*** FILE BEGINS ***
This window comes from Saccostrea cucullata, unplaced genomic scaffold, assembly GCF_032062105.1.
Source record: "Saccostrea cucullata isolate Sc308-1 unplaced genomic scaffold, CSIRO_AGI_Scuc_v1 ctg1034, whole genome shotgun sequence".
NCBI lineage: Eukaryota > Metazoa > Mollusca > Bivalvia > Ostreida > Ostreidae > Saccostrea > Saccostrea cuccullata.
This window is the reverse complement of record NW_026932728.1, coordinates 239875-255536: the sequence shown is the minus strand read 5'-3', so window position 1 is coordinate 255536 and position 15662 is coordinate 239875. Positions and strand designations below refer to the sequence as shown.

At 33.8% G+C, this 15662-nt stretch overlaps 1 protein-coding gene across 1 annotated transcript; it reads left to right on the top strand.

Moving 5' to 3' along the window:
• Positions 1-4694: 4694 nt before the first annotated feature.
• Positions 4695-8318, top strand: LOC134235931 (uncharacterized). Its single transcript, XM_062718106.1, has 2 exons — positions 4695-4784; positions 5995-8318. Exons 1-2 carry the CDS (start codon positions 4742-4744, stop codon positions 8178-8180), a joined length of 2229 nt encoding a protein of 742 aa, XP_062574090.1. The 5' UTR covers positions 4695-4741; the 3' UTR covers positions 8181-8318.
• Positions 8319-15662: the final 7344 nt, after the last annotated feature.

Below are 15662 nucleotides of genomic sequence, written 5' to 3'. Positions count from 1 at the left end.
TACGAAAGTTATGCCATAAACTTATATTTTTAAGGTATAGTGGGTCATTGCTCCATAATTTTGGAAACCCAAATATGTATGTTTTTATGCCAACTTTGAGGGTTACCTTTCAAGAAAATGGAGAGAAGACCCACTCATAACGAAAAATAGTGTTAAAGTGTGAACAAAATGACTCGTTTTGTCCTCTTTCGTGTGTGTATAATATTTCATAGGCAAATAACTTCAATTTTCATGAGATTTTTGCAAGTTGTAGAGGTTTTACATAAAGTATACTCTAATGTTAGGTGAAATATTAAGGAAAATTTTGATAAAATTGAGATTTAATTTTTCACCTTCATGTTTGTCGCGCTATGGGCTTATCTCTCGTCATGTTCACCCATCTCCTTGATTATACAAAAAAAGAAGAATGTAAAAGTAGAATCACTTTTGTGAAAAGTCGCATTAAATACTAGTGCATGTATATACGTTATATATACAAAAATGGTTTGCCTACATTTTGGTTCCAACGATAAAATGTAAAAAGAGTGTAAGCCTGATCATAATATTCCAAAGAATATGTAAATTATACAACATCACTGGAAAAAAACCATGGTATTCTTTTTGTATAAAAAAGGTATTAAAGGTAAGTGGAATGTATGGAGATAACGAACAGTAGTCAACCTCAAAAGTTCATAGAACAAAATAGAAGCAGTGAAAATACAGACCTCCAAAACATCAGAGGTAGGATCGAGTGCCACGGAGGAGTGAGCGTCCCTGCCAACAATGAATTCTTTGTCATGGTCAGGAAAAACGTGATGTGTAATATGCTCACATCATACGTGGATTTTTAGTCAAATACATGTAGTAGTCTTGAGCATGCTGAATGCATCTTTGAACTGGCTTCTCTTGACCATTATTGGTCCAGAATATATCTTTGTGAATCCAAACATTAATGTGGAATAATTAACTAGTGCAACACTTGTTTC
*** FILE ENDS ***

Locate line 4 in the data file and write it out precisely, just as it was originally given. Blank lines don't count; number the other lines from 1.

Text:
This window is the reverse complement of record NW_026932728.1, coordinates 239875-255536: the sequence shown is the minus strand read 5'-3', so window position 1 is coordinate 255536 and position 15662 is coordinate 239875. Positions and strand designations below refer to the sequence as shown.